I'd never had to buy a car in a short space of time to suit a unique purpose before, until I bought my 2010 BMW 320d Lifestyle with M Sport Innovations package.
I was working in a BMW dealership and had been driving brand-new BMWs every day as company cars. Some weeks I would have the same car, while other weeks I would have up to four different cars. One day I could be in a new X5, and the next a 340i. While it seemed like such an amazing life working almost six days a week, with two young kids at home I wanted a better home life. If I was going to do this, I needed to make some changes and sacrifices. I found the new job. No company car, five days a week, two weeks off at Xmas, and 9–5.
I needed a car. I live too far from public transport for it to be viable for the change I'm making to get back my life. I love cars too much to give that up too. Quickly, I hit the used-car list at our dealership and found this gem.
It was a one-owner 2010 BMW 320d Lifestyle M Sport Innovations in Space Gray. At the time when the car was new, this was copy, paste and repeat. The most popular spec. It had full service history with the dealer I worked with, 125,000km, and a lady owner who traded it to upgrade to an X5. I never saw it when I bought it. I just told my manager to roadworthy the car and I'll sort payment out.
Two days later, I picked it up and was pleasantly surprised by what I got into. The familiar iDrive was the first item to get acquainted with and hook up the Bluetooth. To my surprise, in this version (iDrive2) there was no Bluetooth audio streaming, which disappointed me a bit as I had gotten used to this in the new cars with iDrive 5 and 6. However, I knew that this had a multimedia plug available to which I can plug my iPhone into and still use the functionality of iDrive.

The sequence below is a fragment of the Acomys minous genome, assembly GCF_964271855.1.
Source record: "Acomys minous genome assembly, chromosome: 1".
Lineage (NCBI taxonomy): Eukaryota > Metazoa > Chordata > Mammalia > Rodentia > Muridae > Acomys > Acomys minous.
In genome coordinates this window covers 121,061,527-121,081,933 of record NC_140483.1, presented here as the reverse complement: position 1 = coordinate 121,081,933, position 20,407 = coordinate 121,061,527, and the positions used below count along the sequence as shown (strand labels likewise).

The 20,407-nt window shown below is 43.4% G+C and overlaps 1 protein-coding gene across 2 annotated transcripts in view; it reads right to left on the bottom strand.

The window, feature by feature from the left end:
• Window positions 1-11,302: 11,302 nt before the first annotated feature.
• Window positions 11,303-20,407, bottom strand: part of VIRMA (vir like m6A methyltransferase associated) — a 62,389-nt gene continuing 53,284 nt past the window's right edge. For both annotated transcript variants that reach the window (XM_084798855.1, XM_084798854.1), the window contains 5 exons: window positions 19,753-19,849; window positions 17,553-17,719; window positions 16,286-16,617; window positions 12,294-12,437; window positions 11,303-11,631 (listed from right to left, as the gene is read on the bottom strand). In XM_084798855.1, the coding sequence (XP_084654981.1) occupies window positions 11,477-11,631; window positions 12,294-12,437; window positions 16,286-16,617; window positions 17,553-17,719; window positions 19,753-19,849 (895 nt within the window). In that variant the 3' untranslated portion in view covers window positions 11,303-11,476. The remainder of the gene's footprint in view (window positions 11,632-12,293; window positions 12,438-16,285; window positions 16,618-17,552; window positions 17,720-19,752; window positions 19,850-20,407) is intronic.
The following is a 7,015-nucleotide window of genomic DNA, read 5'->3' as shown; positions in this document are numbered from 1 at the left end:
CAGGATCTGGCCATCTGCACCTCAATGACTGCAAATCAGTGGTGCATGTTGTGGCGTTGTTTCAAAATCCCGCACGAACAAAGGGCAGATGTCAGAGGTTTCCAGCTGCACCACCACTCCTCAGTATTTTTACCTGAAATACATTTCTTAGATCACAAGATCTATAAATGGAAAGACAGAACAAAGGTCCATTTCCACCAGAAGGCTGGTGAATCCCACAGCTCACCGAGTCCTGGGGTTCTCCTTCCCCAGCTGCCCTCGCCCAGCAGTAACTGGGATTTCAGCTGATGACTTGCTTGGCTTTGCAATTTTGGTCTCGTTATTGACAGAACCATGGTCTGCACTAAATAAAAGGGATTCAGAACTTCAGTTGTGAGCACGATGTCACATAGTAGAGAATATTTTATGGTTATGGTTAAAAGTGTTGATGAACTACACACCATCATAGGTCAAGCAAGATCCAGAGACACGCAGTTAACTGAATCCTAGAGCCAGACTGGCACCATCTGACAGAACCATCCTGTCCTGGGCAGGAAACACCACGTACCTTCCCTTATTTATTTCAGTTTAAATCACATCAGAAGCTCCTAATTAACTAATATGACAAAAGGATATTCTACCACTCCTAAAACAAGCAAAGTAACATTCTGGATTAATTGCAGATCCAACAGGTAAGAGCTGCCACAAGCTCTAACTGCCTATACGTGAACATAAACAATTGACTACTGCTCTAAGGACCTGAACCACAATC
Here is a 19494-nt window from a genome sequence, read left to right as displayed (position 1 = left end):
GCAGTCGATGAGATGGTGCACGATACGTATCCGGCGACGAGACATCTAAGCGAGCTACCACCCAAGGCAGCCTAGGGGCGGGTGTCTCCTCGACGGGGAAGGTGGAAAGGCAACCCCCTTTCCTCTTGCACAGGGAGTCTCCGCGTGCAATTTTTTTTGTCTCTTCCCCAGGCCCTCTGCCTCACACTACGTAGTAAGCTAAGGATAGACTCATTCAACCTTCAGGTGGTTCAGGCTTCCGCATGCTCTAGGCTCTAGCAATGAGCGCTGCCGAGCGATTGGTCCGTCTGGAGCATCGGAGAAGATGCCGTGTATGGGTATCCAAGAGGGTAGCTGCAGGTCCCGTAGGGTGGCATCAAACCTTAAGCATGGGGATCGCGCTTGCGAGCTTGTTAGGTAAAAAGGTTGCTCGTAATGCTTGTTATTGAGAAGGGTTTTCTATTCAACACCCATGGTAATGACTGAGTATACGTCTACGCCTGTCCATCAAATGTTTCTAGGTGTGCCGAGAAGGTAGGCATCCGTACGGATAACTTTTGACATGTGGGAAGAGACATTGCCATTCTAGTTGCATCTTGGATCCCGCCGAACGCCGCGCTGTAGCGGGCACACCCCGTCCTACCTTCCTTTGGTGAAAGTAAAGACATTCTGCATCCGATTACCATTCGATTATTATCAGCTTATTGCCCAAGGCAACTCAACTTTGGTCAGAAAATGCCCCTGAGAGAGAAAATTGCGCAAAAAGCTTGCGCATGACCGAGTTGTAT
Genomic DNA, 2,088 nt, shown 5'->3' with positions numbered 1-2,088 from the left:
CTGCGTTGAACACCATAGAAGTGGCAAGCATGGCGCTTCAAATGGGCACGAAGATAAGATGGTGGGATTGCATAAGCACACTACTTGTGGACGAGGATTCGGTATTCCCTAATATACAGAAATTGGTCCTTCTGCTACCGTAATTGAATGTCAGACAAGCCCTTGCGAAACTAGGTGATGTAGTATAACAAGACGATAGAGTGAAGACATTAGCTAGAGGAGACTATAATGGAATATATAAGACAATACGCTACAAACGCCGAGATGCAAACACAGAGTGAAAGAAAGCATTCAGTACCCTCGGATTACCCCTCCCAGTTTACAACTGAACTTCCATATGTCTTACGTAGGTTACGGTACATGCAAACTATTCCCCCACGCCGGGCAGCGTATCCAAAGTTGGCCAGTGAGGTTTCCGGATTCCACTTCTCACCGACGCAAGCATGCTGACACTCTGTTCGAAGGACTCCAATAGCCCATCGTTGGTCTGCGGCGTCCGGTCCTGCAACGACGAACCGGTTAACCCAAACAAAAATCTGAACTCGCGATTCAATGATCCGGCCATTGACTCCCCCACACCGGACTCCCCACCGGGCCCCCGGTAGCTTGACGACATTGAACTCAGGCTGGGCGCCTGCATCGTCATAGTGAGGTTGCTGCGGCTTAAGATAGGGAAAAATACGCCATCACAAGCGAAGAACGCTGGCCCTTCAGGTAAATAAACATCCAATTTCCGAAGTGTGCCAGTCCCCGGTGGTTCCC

Again, I was pleasantly surprised to have navigation, which had been updated by the previous owner (thankfully!). One thing that has always confused me about this era of BMWs was that I have remote locking, no key and push-button start, but I still have to push the key fob into the slot to allow the push-button to start. Again, not a huge issue, but I was surprised considering all new BMWs are keyless start and the technology was available to them then.
I started my new, hasty purchase and there were no issues. I left the dealership on my way and settled into my new life. The drive was good. I gave it a little push here and there and found the 135kW 2.0-litre diesel to have a surprising amount of poke given the age and mileage of the car. This got me a bit excited, and when I got home I needed to find out more.
I looked up the torque and was surprised to find it has 380Nm. A quick search of Redbook tells me a brand-new Mercedes-Benz C220d with a 2.1-litre turbo diesel has 125kW and 400Nm. My car had more power and almost as much torque, and with a slightly smaller engine, eight years ago! I was impressed.
Since I've had the car, I've learned a lot about servicing an older BMW. Here's what I learnt. The BMW dealership closest to me is $50 cheaper than the 'independent BMW servicing' that claimed to be cheaper than the dealers. I made a decision that I was probably going to keep this car for some time and that I would do my own servicing for the majority of my car's work.